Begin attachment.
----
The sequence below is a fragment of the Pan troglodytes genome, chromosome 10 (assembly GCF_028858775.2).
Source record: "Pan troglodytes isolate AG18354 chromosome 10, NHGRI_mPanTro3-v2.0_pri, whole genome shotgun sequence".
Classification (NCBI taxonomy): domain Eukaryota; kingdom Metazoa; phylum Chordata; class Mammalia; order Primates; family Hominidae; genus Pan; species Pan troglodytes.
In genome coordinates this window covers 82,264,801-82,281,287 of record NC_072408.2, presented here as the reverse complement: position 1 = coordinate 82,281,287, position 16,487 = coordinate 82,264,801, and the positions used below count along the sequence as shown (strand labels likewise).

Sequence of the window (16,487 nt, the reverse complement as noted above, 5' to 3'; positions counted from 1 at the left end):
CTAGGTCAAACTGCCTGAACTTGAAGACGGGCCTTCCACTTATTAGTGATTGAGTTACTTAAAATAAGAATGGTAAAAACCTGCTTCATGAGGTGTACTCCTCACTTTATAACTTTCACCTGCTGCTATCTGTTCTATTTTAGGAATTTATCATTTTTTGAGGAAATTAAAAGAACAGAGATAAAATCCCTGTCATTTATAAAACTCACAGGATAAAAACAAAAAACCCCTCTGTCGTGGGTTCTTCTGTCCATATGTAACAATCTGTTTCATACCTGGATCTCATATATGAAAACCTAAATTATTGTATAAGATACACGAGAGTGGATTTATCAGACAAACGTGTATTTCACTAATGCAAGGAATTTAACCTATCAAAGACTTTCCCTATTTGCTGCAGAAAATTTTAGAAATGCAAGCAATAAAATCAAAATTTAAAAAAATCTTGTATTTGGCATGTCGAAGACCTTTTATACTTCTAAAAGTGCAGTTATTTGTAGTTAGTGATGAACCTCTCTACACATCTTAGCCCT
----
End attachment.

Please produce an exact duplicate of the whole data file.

The sequence below is a fragment of the Pan troglodytes genome, chromosome 10 (assembly GCF_028858775.2).
Source record: "Pan troglodytes isolate AG18354 chromosome 10, NHGRI_mPanTro3-v2.0_pri, whole genome shotgun sequence".
Classification (NCBI taxonomy): domain Eukaryota; kingdom Metazoa; phylum Chordata; class Mammalia; order Primates; family Hominidae; genus Pan; species Pan troglodytes.
In genome coordinates this window covers 82,264,801-82,281,287 of record NC_072408.2, presented here as the reverse complement: position 1 = coordinate 82,281,287, position 16,487 = coordinate 82,264,801, and the positions used below count along the sequence as shown (strand labels likewise).

Sequence of the window (16,487 nt, the reverse complement as noted above, 5' to 3'; positions counted from 1 at the left end):
CTAGGTCAAACTGCCTGAACTTGAAGACGGGCCTTCCACTTATTAGTGATTGAGTTACTTAAAATAAGAATGGTAAAAACCTGCTTCATGAGGTGTACTCCTCACTTTATAACTTTCACCTGCTGCTATCTGTTCTATTTTAGGAATTTATCATTTTTTGAGGAAATTAAAAGAACAGAGATAAAATCCCTGTCATTTATAAAACTCACAGGATAAAAACAAAAAACCCCTCTGTCGTGGGTTCTTCTGTCCATATGTAACAATCTGTTTCATACCTGGATCTCATATATGAAAACCTAAATTATTGTATAAGATACACGAGAGTGGATTTATCAGACAAACGTGTATTTCACTAATGCAAGGAATTTAACCTATCAAAGACTTTCCCTATTTGCTGCAGAAAATTTTAGAAATGCAAGCAATAAAATCAAAATTTAAAAAAATCTTGTATTTGGCATGTCGAAGACCTTTTATACTTCTAAAAGTGCAGTTATTTGTAGTTAGTGATGAACCTCTCTACACATCTTAGCCCT